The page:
Program Questions

Standard Programs

  • Is the physician in charge a Physiatrist? If not, what credentials does he/she have? How long has the physician in charge been directing programs specializing in SCI?
  • Is there physician coverage seven days a week? Twenty-four hours a day?
  • Do the regular nursing staff and other specialists responsible for providing treatment have specific training in treating SCI? Is the nursing staff employed by the hospital or through an outside agency?
  • Does the program ensure the availability of rehabilitation nursing and respiratory care on a twenty-four hour basis?
  • Are there consultants available at the facility or nearby medical centers? These should include neurosurgery, neurology, urology, orthopedics, plastic surgery, neuropsychology, internal medicine, gynecology, speech pathology, pulmonary medicine, general surgery, and psychiatry.
  • How often and for how long each day will participants get treatment by specialists such as occupational and physical therapists? (Treatment should be no less than three hours per day)
  • Are other specialties—such as driver education, rehabilitation engineering, chaplaincy, and therapeutic recreation—available if needed?
  • Are activities planned for SCI program participants on weekends and evenings?
  • How much time is spent teaching SCI program participants and their families about sexuality, bowel and bladder care, skin care, and other essential self-care activities?
  • Does the SCI program offer training in the management and hiring of personal care assistants? If so, how much time is spent on this topic?


Pediatric Programs

The incidence of SCI among children is relatively low, so rehabilitation hospitals and programs usually do not maintain a separate program or unit exclusively for children. An alternative would be placing children with SCI in units with other children with chronic disabilities. This may create opportunities to share common experiences and information, and lead to the development of support networks in the community.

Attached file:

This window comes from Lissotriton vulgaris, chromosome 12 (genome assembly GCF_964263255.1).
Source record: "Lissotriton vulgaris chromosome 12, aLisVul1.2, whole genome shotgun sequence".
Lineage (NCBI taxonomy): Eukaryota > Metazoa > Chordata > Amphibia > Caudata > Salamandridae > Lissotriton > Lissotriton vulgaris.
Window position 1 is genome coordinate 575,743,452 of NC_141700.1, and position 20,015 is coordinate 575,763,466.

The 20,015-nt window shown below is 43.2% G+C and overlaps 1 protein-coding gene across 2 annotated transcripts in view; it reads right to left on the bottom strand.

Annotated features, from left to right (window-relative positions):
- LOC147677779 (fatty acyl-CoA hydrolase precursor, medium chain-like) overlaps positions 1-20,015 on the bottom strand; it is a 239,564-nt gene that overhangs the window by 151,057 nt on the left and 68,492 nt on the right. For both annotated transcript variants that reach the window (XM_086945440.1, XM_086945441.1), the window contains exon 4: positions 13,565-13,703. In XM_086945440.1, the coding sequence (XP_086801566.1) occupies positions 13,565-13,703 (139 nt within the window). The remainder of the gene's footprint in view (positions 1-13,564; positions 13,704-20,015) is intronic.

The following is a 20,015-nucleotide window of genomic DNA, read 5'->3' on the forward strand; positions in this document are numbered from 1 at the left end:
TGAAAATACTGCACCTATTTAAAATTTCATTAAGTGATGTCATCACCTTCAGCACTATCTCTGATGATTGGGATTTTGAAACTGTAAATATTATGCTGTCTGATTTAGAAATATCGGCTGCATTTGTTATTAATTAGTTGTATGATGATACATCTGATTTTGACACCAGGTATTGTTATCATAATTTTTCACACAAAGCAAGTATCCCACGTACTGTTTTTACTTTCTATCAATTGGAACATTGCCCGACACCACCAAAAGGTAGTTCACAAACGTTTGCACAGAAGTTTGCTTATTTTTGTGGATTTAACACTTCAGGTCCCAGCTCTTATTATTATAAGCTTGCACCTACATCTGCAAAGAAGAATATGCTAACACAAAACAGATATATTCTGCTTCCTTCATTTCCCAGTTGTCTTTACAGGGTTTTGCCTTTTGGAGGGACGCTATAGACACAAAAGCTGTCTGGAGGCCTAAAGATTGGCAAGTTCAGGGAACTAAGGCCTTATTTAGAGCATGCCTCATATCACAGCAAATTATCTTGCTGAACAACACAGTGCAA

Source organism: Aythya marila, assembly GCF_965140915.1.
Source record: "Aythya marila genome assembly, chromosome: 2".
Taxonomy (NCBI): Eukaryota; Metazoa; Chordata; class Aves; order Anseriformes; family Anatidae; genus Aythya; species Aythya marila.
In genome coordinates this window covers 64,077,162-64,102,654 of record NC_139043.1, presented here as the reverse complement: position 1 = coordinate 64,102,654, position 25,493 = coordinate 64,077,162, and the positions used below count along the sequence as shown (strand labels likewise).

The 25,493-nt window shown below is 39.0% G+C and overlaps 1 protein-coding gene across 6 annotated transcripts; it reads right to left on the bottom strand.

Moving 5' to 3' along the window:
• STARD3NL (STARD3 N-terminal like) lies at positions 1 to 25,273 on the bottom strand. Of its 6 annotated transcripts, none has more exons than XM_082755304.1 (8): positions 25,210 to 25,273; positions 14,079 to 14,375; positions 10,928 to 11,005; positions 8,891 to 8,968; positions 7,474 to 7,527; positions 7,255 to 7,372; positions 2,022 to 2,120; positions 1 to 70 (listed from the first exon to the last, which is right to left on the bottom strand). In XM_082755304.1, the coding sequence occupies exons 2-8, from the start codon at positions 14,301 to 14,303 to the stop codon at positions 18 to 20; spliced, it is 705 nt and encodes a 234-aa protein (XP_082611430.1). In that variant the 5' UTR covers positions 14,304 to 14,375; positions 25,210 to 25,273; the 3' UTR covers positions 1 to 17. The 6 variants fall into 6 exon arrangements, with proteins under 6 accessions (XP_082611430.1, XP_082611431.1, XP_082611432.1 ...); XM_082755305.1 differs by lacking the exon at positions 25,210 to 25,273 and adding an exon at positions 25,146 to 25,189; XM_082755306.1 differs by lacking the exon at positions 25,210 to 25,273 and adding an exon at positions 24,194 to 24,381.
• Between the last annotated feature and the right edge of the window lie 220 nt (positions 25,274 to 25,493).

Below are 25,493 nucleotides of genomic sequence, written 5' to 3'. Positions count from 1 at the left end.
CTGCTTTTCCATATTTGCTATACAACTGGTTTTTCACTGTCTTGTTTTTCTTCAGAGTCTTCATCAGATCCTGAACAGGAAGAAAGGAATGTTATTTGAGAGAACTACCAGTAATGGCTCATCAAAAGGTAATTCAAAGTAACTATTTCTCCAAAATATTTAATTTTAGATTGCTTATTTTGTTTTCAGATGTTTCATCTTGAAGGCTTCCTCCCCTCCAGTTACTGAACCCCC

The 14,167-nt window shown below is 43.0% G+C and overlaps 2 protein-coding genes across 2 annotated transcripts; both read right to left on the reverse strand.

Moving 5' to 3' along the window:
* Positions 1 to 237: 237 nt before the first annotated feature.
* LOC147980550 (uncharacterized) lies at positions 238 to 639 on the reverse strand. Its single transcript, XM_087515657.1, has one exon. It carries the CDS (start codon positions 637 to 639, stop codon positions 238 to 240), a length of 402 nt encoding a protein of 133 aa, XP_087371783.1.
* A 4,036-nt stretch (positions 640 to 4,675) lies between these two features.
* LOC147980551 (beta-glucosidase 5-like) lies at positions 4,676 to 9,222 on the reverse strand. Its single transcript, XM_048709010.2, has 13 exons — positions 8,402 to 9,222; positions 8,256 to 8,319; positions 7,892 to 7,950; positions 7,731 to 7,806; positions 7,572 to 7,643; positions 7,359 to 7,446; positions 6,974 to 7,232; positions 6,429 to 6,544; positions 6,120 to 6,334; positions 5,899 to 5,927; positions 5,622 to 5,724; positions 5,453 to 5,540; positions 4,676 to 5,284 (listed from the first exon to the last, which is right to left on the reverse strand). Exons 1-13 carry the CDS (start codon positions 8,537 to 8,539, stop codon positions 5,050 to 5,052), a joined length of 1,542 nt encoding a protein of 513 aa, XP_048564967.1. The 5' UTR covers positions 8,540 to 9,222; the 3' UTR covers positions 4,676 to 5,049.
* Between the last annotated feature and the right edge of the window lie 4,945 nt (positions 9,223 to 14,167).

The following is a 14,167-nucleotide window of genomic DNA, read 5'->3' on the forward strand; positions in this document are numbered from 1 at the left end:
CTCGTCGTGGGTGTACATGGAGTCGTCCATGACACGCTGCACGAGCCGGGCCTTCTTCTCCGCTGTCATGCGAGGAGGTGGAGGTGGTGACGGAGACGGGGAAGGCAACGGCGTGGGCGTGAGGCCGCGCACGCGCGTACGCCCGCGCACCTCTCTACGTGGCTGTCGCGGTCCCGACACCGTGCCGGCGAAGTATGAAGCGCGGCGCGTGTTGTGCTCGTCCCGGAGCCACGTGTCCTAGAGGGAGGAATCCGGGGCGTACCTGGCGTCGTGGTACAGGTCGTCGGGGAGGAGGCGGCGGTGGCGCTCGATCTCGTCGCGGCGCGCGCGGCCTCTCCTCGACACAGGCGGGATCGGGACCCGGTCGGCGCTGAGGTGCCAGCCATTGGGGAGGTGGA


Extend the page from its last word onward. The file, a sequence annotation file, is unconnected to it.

One caveat: Children generally benefit from undergoing rehab with other children who are actively involved in the rehabilitation process, not with children who are too ill for rehabilitation.

  • Are the beds for children with spinal cord injuries in one area or in the same location as children with similar disabilities?
  • Are children of the same sex and similar age currently in the program/facility?
  • Is the physician in charge an individual with experience in rehabilitation? Does this physician have experience with children? If not, what are his/her qualifications? Do the other staff members specialize in pediatrics?
  • How many children with SCI does the program/facility admit on an annual basis?
  • Does the program/facility offer educational programs for children and young adults undergoing treatment? If not, does the facility coordinate tutoring programs with local schools? If so, who is responsible for payment?
  • Are there child life or therapeutic recreation specialists on staff? (Child life specialists develop programs for children and families which strive to maintain normal living patterns and minimize the clinical environment. Therapeutic recreation specialists focus on teaching persons with disabilities new leisure and sports skills to maximize their independence)
  • Are young siblings and friends allowed to visit the unit?
  • Does the program/facility offer adaptive technology to help children communicate and learn?
  • Is counseling available for siblings and family members?
  • Is the equipment used by therapists, i.e., physical therapists and occupational therapists, appropriate for children?
  • Does the facility/program provide patient education materials for children and family members?


Ventilator Programs

  • Is the physician who directs the program a board certified Pulmonologist or a Physiatrist? Does he/she have experience with SCI?
  • Are ventilator users treated on the same unit?
  • How long has the facility been providing treatment for ventilator users?
  • If the treatment team determines that an individual cannot breathe independently, what kind of services are offered to assist them in living as independently as possible?
  • Are people in the unit similar in age to the person considering admission?
  • Will they have the opportunity to meet ventilator users who have returned to the community and maximized their independence?


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